Monday, January 25, 2010

Get Smarter About Water

Ducks take off from the Taylor Lakes playa unit between Clarendon and Memphis. Courtesy Texas Parks & Wildlife.

The thousands of playa lakes across the plains, including the Panhandle, are scattered wet treasures in need of a little TLC to stay their best, and several groups have gotten together some presentations for landowners on what we’re talking about.

Classes, including lunch, will be from 11 a.m. to 1:15 p.m. on Feb. 3 in the Swisher Memorial Building at 127 S.W. Second St. in Tulia.

Playas are hangouts for all kinds of birds and provide what little recharge the Ogallala Aquifer gets. So it’s important to keep them healthy and happy.

“Since most playas are found on private land, landowner management is essential to maintaining and preserving playas as a linchpin in our precious water cycle,” said Darryl Birkenfeld, director of Ogallala Commons.

The workshop presentations will touch on depletion rates of the Ogallala, playa conservation programs, and techniques for playa grazing management. And best of all it’s free.

Dave Haukos, U.S. Fish & Wildlife Service migratory bird specialist at Texas Tech University will begin with an overview. Kevin Mulligan, a Tech geographer, will talk about saturated thicknesses and depletion rates of the Ogallala. Manuel De Leon, wildlife biologist with the Natural Resource Conservation Service, will cover federal incentive programs like the Wetlands Reserve Program and the Grasslands Conservation Program. He will also discuss grazing practices that enhance playa functioning and increase wildlife habitat, according to a news release.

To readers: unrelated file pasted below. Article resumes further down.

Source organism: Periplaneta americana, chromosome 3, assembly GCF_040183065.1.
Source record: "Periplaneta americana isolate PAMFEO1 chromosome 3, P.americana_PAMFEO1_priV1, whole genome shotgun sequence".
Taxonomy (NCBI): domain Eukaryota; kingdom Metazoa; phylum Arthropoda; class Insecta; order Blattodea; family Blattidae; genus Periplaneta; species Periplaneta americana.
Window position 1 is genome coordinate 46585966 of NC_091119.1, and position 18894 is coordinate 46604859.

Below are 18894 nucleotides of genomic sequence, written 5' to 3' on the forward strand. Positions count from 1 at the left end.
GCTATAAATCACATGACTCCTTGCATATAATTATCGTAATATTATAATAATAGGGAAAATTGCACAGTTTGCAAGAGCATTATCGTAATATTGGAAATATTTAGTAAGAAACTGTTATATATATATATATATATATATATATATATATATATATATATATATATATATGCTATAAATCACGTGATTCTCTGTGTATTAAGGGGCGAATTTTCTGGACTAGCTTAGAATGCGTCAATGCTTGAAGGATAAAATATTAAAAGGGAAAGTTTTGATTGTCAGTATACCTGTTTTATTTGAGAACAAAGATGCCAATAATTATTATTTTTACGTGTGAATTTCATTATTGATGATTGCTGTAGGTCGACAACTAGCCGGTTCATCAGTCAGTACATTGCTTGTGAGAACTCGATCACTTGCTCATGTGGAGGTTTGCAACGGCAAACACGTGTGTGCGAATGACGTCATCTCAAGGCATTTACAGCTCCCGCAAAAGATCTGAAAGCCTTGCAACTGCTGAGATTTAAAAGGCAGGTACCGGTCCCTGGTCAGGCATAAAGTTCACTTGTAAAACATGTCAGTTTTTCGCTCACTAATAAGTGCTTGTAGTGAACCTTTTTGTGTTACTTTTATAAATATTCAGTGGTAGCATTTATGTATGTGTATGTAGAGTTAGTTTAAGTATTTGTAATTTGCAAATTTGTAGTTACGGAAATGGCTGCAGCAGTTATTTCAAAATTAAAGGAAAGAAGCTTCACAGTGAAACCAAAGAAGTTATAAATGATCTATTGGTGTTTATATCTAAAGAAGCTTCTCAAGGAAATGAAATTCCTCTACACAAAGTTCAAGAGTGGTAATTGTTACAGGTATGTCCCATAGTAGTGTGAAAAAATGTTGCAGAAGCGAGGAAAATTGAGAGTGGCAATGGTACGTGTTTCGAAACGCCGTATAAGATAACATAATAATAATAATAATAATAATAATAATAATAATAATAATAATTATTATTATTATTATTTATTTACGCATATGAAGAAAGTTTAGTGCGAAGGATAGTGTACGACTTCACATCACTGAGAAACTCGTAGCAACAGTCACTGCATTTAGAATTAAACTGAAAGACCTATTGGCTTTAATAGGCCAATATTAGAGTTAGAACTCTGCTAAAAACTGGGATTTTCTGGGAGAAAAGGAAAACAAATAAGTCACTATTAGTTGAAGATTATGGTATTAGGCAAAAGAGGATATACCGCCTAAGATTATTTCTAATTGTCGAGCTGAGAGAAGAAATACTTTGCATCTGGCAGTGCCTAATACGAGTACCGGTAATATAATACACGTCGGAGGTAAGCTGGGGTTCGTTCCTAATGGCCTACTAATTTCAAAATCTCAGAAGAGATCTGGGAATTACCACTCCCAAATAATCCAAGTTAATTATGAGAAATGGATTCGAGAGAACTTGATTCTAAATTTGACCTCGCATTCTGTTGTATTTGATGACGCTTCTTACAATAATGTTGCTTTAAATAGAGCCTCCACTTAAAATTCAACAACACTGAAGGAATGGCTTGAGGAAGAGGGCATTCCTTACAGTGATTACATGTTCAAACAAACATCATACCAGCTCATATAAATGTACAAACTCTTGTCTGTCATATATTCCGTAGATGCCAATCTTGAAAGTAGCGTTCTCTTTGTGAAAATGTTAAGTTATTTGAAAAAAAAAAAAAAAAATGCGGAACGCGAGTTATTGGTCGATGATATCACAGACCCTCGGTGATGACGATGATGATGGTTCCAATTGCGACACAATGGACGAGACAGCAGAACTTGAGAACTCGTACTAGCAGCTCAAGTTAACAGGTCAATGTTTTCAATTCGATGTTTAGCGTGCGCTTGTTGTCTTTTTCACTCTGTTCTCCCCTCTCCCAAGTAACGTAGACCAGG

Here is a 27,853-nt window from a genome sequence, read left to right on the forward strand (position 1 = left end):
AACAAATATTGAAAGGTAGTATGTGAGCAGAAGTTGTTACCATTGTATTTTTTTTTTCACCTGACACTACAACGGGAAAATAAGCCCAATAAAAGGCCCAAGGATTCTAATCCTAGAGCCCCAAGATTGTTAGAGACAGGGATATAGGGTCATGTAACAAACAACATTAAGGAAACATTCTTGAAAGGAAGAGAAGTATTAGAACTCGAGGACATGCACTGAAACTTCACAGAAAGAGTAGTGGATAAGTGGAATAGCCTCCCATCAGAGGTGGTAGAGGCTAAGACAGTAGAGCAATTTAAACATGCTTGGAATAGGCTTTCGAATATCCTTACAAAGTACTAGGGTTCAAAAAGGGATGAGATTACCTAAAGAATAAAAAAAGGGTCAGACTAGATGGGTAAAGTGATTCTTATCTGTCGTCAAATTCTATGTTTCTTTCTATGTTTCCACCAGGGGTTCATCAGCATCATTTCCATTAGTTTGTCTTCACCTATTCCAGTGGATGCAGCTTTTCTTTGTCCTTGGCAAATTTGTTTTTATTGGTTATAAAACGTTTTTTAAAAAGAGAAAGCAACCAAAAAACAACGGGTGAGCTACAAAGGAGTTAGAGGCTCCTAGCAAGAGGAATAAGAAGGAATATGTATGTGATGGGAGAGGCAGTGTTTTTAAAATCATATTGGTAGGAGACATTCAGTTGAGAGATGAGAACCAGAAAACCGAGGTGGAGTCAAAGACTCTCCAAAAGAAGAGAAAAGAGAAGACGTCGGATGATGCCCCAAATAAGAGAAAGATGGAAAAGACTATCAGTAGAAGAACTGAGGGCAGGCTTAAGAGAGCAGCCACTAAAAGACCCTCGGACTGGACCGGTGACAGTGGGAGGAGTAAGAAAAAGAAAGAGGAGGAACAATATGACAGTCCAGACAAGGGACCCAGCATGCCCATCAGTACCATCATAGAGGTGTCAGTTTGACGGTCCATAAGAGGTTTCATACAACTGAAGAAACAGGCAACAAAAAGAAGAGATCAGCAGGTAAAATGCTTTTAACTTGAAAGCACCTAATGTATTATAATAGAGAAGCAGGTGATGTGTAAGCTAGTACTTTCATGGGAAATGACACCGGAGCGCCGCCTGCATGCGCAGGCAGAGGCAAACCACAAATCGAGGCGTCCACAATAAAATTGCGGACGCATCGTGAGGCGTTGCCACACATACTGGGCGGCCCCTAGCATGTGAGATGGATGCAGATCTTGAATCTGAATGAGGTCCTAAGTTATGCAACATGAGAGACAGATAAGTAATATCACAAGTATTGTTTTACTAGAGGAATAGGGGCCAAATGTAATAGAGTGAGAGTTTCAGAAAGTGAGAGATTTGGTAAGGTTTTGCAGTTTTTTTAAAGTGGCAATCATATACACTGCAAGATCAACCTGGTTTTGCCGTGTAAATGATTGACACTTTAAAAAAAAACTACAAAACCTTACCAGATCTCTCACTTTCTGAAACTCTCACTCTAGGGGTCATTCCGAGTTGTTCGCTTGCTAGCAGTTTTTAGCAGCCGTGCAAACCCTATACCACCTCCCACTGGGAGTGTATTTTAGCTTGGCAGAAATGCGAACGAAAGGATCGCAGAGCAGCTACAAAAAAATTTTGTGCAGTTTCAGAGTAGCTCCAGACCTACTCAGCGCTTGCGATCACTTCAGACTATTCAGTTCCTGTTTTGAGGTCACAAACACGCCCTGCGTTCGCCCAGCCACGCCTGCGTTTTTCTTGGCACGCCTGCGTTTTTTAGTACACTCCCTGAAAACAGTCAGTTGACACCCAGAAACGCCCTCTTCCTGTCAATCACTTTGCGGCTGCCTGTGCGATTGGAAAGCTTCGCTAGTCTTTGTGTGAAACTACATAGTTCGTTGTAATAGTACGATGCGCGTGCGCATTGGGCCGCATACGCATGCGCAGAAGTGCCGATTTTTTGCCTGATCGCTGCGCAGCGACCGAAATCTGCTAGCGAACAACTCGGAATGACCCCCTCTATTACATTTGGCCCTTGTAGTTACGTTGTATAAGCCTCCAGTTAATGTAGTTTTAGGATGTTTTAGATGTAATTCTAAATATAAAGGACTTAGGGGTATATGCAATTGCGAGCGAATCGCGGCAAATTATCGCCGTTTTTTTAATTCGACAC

To reserve a place at this workshop, or for more information, contact Jeff Lewter, NRCS District Conservation in Tulia at 806-995-4126, ext.3.

The workshop is sponsored by Ogallala Commons, with its partners: the Natural Resource Conservation Service, Texas Parks & Wildlife Department, and Playa Lakes Joint Venture.

graphic from Playa Lake Joint Ventures

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